Dear Followers….Wordpress decided to retire the theme we had selected and as a result, pulled it from the blog. What you are seeing now is a temporary fix. We are currently on a 43 day road trip, covering 13 states so we are unable to repair the blog at this time. The entries will still be made daily and hopefully you will enjoy going along with us on this adventure. Thank you for your patience. Happy Trails…Thelma and Louise.
Below is a summary of the Blog for 2013. There are many statistics like…
The Blog was viewed 6,100 times
There were 118 New Posts
There are 502 Pictures
The Blog was viewed from 53 countries with the top 3 countries being the USA, Canada and France
See the full report below…and get ready for a new year—-2014 HERE I COME!
Thanks for visiting and traveling along. You helped make this blog as popular as it is.
The WordPress.com stats helper monkeys prepared a 2013 annual report for this blog.
Here’s an excerpt:
A New York City subway train holds 1,200 people. This blog was viewed about 6,100 times in 2013. If it were a NYC subway train, it would take about 5 trips to carry that many people.
Louise Speaks: You all know how I feel about museums, but this one earned its own special category and its own page in Patricia’s book, “1000 Places To See Before You Die”. I remember coming to this museum as a kid, and the think I remember the most is no longer here. They used to have miniature rooms, like in a doll house…a room full of these small rooms, and now all they have are Indian artifacts and paintings.
The Heard Museum downtown was the only museum of its kind when I was in school. Now there are three different locations, throughout the Phoenix metropolitan area. The downtown location is still the largest but now there is an annex in Scottsdale and on the west side in Surprise. These two locations display rotating exhibits as they are much smaller than the main museum. Today we visited the main downtown location. It seems much bigger now than when I was younger and now has many art structures outside as well as the exhibits inside. A visit to the Heard Museum now includes 11 exhibition galleries, free guided tours, outdoor sculpture gardens, a renowned café, art gallery and trading-post style shopping. There is also a nice gift shop that sells many unusual indian souvenirs.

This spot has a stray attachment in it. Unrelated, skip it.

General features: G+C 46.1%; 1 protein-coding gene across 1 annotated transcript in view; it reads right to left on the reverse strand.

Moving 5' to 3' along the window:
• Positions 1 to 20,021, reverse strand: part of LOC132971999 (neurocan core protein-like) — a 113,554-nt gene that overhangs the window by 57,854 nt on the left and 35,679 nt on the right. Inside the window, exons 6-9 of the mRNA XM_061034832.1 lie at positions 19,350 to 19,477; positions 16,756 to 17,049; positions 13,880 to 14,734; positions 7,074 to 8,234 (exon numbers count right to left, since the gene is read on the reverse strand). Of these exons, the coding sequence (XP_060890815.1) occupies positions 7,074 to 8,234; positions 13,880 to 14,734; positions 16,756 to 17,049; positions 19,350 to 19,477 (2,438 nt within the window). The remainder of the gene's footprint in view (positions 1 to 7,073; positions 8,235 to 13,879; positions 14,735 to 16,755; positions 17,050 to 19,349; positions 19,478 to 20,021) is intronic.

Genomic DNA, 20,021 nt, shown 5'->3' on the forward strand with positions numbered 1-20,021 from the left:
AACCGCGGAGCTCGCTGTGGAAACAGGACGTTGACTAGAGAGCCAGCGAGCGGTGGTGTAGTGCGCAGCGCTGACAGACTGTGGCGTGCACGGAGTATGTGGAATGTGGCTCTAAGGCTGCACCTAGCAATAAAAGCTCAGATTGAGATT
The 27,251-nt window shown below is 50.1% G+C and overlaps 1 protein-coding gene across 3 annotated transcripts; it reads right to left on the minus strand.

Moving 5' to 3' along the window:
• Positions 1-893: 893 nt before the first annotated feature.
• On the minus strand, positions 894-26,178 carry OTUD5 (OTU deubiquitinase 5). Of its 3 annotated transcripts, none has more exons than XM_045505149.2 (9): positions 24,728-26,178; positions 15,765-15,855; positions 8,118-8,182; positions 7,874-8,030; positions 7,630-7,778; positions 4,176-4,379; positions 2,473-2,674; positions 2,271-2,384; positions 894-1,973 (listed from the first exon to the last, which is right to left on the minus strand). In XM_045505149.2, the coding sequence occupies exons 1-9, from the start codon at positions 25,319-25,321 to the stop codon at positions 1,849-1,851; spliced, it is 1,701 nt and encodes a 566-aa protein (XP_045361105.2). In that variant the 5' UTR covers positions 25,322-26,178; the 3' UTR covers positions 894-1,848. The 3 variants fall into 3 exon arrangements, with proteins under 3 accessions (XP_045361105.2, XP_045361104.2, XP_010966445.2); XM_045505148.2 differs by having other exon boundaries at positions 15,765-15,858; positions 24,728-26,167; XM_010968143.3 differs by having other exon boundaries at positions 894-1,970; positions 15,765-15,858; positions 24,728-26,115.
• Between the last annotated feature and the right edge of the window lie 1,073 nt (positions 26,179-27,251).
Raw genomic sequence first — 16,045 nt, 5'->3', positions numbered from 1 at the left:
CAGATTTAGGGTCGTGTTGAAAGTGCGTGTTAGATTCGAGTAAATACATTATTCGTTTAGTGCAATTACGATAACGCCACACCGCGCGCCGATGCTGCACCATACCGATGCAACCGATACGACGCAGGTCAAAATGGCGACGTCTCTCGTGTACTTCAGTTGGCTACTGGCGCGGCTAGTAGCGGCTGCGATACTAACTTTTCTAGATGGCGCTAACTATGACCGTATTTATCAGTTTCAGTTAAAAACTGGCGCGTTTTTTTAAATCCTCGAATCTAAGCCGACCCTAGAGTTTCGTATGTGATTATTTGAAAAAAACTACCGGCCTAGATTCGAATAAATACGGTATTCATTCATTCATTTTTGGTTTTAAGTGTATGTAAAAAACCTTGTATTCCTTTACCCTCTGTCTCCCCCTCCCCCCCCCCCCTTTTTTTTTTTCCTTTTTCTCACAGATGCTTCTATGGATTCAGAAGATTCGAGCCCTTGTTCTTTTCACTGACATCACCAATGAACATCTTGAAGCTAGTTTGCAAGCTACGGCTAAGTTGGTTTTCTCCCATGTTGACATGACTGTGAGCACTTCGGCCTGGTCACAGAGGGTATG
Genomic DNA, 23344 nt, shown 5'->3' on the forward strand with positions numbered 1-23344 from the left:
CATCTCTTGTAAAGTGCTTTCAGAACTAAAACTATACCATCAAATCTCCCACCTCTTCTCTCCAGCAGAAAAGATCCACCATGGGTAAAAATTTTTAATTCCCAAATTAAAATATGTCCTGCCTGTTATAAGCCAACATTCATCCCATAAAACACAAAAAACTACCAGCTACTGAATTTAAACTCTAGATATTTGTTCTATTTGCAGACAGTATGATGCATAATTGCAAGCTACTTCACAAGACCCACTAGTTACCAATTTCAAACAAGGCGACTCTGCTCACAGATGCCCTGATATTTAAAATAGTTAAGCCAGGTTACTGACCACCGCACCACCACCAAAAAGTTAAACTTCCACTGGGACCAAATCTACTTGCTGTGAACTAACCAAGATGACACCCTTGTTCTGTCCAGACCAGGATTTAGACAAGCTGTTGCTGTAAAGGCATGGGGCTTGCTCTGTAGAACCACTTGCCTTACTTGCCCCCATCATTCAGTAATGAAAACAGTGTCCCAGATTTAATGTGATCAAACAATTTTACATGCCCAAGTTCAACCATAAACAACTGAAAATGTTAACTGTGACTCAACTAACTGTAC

The Heard Museum is supposed to house the premier and largest collection of Native American art and culture in the country. The museum has grown to 130,000 square feet of exhibit space and is able to house a Navajo hogan. If you remember from previous posts, a hogan is an eight sided adobe structure used for ceremonies…although many Navajos lived in these hogans. There is also a huge collection of pottery, paintings, rugs and a huge collection of Hopi kachina dolls. These dolls are a true symbol of the Arizona tribes. The dolls serve as a symbol of the Hopi and Zuni religion.
Since its founding by Dwight and Maie Bartlett Heard in 1929 as a small museum in a small Southwestern town, the Heard has grown in size and statute. Today it is recognized internationally for the quality of its collections, its educational programming and its festivals. Phoenix has grown along with it, hence why there are now three locations. The Heard is a living museum, giving voice to a uniquely American people.
The Heard Museum opened with little fanfare in June 1929, several months after Dwight Heard died of a heart attack. Maie Heard acted as museum director, curator, custodian, lecturer and guide for more than 20 years. The Heard Museum underwent significant growth upon Maie Heard’s death in 1951. In 1958, the volunteers launched two aggressive fundraising projects, a museum Shop and a Fair. Both activities continue with great success today, thanks to the continuing support of Guild members who work in the Shop and plan the Indian Fair & Market, which today draws nearly 20,000 people. The Jacobson Gallery of Indian Art was added to the museum during the next big expansion in 1968 and ’69, which nearly doubled the original building. The Heard Museum experienced another significant expansion in 1983, when it nearly doubled in size again to 78,000 square feet. In February 1999, the Heard Museum added 50,000 more square feet. This expansion added several new structures including an expanded Museum Shop & Bookstore, Steele Auditorium, Dorrance Education Center, The Café at the Heard Museum, an artist studio and the Nina Mason Pulliam Pavilion. Also added were the Library and Archives, administrative space, collections storage facilities and exhibit preparation areas. The expansion also added three exhibit galleries, bringing the number of galleries at the Heard to 11.
Today being in the middle of summer and the middle of the week, there were still several visitors to the museum. Many were Native Americans with young children, probably showing them some of their heritage roots. I’m sure to them it was much more interesting than it was to me. That being said, I would give the Heard Museum a C rating. It’s great for a school field trip and maybe interesting to those studying Native American Cultures, but to this girl who just doesn’t like museums, I wouldn’t have gone out of my way to make the stop.